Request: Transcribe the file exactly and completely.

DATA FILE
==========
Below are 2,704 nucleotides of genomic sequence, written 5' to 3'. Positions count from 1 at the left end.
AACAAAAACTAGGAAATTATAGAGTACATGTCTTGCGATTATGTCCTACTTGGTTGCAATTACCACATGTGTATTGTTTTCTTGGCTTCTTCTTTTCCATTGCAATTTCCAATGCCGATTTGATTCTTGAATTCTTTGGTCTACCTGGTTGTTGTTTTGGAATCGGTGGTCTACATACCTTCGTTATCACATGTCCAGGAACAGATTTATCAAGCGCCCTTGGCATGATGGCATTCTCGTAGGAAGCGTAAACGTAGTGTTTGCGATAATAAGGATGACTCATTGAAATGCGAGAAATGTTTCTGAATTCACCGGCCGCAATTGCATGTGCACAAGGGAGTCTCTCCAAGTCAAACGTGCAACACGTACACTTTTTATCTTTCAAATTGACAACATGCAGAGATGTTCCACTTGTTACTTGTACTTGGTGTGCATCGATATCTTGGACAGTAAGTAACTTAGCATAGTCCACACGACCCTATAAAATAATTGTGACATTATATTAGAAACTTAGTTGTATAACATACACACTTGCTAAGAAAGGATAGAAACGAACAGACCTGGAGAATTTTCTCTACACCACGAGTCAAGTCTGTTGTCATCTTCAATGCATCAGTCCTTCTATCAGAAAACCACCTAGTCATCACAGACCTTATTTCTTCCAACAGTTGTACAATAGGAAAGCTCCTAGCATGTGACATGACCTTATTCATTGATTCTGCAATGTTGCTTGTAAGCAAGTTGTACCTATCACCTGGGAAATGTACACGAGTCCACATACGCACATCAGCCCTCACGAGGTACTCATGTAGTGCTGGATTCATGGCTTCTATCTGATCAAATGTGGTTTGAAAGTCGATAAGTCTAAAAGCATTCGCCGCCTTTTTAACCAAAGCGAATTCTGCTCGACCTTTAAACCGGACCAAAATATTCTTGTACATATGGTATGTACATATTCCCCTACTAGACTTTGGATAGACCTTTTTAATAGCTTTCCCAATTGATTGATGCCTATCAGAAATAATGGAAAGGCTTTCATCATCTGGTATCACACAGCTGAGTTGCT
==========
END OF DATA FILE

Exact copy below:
Below are 2,704 nucleotides of genomic sequence, written 5' to 3'. Positions count from 1 at the left end.
AACAAAAACTAGGAAATTATAGAGTACATGTCTTGCGATTATGTCCTACTTGGTTGCAATTACCACATGTGTATTGTTTTCTTGGCTTCTTCTTTTCCATTGCAATTTCCAATGCCGATTTGATTCTTGAATTCTTTGGTCTACCTGGTTGTTGTTTTGGAATCGGTGGTCTACATACCTTCGTTATCACATGTCCAGGAACAGATTTATCAAGCGCCCTTGGCATGATGGCATTCTCGTAGGAAGCGTAAACGTAGTGTTTGCGATAATAAGGATGACTCATTGAAATGCGAGAAATGTTTCTGAATTCACCGGCCGCAATTGCATGTGCACAAGGGAGTCTCTCCAAGTCAAACGTGCAACACGTACACTTTTTATCTTTCAAATTGACAACATGCAGAGATGTTCCACTTGTTACTTGTACTTGGTGTGCATCGATATCTTGGACAGTAAGTAACTTAGCATAGTCCACACGACCCTATAAAATAATTGTGACATTATATTAGAAACTTAGTTGTATAACATACACACTTGCTAAGAAAGGATAGAAACGAACAGACCTGGAGAATTTTCTCTACACCACGAGTCAAGTCTGTTGTCATCTTCAATGCATCAGTCCTTCTATCAGAAAACCACCTAGTCATCACAGACCTTATTTCTTCCAACAGTTGTACAATAGGAAAGCTCCTAGCATGTGACATGACCTTATTCATTGATTCTGCAATGTTGCTTGTAAGCAAGTTGTACCTATCACCTGGGAAATGTACACGAGTCCACATACGCACATCAGCCCTCACGAGGTACTCATGTAGTGCTGGATTCATGGCTTCTATCTGATCAAATGTGGTTTGAAAGTCGATAAGTCTAAAAGCATTCGCCGCCTTTTTAACCAAAGCGAATTCTGCTCGACCTTTAAACCGGACCAAAATATTCTTGTACATATGGTATGTACATATTCCCCTACTAGACTTTGGATAGACCTTTTTAATAGCTTTCCCAATTGATTGATGCCTATCAGAAATAATGGAAAGGCTTTCATCATCTGGTATCACACAGCTGAGTTGCT